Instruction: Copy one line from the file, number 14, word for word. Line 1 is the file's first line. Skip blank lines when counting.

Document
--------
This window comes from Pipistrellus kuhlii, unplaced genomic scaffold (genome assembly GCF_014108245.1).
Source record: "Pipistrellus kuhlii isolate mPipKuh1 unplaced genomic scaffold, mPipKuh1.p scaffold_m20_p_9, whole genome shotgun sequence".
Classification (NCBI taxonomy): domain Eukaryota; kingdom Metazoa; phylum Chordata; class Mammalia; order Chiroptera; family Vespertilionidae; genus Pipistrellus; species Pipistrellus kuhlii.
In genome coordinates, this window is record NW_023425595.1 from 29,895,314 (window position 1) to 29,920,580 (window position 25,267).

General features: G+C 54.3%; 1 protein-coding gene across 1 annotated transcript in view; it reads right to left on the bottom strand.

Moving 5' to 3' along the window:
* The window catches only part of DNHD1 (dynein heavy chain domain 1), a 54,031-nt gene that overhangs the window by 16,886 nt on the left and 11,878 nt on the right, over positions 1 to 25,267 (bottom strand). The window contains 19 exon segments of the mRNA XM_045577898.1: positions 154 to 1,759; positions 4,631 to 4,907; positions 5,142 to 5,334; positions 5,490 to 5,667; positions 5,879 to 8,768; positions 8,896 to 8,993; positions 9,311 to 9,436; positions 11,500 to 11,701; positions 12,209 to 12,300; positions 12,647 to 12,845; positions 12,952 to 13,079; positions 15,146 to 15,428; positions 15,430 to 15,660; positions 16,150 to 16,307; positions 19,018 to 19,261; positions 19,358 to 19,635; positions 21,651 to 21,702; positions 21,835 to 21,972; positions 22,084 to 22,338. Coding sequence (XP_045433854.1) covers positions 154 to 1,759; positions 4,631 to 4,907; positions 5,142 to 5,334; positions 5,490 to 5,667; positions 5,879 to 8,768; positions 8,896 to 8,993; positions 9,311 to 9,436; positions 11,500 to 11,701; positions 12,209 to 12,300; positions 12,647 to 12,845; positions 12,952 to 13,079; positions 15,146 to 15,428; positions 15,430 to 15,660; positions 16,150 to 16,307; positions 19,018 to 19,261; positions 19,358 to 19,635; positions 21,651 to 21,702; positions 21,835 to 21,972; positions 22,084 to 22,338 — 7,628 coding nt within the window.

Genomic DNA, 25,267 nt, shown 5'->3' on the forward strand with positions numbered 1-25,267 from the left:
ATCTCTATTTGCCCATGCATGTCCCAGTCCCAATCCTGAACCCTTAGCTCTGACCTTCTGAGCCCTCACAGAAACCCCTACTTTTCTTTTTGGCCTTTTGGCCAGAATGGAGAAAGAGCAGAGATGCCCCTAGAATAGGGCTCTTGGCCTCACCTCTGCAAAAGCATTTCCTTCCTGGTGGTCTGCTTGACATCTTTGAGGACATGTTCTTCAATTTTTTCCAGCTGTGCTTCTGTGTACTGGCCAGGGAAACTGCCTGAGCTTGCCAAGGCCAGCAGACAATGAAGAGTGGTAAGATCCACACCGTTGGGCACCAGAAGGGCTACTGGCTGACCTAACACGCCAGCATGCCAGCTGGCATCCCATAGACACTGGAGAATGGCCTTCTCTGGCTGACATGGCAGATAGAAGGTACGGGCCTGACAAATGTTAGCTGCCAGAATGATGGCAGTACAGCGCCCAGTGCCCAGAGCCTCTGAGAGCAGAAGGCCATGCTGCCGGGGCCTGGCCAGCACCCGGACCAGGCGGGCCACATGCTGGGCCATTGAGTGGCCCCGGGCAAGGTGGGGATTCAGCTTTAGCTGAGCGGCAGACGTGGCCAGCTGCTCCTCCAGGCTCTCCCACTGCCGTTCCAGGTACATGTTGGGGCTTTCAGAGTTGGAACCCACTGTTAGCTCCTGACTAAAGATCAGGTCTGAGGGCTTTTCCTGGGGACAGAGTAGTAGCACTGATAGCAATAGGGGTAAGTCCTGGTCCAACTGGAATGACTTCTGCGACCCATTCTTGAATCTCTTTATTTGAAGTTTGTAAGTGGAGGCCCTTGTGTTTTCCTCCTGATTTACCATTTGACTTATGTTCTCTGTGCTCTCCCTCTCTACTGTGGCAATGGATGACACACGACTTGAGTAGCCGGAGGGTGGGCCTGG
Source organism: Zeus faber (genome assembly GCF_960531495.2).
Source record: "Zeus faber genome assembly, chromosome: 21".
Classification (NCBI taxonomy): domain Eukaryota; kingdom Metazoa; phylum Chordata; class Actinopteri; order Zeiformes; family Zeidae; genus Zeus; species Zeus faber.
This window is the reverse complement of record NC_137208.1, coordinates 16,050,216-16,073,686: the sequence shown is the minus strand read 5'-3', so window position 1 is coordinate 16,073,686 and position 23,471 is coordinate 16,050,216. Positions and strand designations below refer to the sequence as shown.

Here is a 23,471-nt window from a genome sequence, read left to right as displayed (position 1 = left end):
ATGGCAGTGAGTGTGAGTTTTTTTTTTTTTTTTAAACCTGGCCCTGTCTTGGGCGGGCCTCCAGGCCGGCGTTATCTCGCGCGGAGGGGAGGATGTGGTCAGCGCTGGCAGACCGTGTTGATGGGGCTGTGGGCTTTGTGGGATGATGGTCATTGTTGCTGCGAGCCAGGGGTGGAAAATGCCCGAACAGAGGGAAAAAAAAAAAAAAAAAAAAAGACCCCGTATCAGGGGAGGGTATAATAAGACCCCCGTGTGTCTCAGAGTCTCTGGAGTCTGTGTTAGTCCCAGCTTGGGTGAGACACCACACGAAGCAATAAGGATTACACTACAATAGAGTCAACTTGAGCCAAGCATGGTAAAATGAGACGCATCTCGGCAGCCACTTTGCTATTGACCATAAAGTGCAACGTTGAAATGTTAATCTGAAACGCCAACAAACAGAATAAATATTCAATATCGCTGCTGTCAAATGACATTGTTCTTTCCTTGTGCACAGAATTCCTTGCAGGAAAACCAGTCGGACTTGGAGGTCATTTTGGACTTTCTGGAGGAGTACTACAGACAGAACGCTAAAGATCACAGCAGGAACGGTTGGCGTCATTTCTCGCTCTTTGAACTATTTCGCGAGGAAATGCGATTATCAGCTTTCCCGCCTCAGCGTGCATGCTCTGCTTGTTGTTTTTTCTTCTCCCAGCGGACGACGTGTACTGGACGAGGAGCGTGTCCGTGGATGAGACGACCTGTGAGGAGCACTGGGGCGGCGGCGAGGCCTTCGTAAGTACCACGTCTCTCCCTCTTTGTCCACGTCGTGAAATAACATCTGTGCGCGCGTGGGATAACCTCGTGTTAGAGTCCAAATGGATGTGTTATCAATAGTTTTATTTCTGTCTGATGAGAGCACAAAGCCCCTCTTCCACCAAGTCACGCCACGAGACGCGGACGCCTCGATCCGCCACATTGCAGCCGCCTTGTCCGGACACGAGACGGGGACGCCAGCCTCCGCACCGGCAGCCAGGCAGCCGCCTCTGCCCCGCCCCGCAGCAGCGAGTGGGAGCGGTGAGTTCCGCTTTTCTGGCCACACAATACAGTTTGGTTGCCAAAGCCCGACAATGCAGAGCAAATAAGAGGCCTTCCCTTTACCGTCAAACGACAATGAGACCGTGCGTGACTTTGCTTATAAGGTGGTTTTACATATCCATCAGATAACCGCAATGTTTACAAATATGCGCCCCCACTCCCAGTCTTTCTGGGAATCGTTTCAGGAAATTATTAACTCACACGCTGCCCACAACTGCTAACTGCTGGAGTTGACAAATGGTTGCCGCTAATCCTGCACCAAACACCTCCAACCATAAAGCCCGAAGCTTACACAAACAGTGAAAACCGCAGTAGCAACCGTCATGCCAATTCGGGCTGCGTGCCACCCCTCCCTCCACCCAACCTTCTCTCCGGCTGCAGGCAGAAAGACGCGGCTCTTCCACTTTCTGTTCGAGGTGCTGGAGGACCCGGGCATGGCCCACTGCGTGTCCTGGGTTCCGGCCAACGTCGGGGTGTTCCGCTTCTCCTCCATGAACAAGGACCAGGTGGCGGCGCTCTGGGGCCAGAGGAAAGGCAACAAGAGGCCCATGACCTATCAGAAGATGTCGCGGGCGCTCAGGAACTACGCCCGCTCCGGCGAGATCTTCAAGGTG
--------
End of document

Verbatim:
Here is a 23,471-nt window from a genome sequence, read left to right as displayed (position 1 = left end):